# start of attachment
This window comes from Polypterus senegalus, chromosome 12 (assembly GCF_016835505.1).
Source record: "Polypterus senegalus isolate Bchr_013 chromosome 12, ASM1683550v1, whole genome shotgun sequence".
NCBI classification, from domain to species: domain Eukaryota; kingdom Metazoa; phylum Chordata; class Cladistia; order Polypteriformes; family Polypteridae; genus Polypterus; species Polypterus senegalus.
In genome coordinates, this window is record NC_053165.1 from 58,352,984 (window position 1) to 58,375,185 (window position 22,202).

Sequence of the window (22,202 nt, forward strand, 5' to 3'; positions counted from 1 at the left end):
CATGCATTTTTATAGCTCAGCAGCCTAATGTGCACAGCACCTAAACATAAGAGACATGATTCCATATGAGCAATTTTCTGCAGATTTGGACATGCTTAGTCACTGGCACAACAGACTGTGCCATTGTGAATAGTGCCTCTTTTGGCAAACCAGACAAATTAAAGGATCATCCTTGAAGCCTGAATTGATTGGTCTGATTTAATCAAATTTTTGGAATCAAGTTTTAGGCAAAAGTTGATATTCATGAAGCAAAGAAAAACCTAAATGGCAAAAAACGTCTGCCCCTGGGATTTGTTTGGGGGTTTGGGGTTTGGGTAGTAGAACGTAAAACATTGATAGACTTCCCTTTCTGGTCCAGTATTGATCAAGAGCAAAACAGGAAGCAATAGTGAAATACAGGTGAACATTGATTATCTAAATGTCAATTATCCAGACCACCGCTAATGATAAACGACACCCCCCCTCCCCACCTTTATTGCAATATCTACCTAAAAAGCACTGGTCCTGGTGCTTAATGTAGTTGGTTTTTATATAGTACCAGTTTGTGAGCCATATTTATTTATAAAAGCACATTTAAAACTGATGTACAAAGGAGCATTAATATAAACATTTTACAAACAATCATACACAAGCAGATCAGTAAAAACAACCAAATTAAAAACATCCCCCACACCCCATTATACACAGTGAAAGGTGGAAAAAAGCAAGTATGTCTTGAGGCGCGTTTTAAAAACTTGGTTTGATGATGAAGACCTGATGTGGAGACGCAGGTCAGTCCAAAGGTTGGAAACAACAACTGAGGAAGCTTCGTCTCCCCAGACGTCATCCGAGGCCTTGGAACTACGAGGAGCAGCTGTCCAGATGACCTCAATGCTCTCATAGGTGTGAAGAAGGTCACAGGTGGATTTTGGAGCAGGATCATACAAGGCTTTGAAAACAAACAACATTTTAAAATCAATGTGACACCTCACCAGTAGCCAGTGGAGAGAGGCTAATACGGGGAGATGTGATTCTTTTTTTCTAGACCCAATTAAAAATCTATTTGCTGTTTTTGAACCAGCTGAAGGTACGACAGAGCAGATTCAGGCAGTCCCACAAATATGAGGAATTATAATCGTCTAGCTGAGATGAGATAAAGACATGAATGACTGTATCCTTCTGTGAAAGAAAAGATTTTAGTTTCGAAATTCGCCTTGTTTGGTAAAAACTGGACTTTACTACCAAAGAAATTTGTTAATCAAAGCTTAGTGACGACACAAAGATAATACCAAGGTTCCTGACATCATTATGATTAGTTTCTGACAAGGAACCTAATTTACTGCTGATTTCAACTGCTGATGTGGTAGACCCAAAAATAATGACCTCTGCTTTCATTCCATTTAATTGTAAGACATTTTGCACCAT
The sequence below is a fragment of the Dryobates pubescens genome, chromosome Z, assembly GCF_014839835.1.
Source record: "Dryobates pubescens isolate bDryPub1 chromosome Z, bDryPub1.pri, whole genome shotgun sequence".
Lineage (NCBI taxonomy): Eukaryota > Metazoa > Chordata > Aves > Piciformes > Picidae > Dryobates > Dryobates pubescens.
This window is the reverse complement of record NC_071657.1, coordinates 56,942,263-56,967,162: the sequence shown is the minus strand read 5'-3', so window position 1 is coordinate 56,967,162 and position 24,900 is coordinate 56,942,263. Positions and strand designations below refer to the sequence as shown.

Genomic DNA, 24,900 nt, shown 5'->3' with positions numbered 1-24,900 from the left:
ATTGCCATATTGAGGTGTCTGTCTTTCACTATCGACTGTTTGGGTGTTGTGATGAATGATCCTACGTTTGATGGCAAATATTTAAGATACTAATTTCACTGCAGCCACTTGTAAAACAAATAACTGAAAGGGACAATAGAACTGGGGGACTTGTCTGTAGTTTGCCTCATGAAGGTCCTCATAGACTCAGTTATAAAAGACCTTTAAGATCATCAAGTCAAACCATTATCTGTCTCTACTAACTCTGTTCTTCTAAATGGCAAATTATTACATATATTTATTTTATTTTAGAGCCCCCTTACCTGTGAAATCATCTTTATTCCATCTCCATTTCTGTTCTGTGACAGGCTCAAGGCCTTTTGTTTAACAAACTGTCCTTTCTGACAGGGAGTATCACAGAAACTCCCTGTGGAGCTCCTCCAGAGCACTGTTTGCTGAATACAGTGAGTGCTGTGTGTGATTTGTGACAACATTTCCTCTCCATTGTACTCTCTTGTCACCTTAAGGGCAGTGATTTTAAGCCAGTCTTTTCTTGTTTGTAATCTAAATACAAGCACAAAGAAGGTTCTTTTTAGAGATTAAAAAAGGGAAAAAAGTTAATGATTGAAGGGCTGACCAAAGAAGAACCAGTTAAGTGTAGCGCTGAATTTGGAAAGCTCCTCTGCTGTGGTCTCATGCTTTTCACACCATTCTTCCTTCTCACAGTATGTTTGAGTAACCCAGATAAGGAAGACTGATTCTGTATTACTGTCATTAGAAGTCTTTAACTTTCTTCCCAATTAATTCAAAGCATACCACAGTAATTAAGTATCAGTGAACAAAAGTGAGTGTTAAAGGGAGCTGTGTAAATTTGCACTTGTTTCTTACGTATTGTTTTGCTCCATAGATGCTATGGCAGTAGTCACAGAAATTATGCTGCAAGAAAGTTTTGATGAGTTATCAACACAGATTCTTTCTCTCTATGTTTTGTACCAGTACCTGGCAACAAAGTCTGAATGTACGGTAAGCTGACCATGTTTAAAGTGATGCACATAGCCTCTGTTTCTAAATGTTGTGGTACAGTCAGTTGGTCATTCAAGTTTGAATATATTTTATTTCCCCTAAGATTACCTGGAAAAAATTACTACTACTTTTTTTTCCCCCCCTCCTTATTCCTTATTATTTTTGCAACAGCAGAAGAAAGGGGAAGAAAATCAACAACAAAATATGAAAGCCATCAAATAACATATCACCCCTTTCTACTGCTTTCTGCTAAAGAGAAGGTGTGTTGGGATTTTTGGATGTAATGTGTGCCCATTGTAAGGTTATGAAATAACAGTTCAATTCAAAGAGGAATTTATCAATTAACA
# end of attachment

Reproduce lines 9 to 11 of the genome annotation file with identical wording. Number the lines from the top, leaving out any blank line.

Lineage (NCBI taxonomy): Eukaryota > Metazoa > Chordata > Aves > Piciformes > Picidae > Dryobates > Dryobates pubescens.
This window is the reverse complement of record NC_071657.1, coordinates 56,942,263-56,967,162: the sequence shown is the minus strand read 5'-3', so window position 1 is coordinate 56,967,162 and position 24,900 is coordinate 56,942,263. Positions and strand designations below refer to the sequence as shown.

Genomic DNA, 24,900 nt, shown 5'->3' with positions numbered 1-24,900 from the left: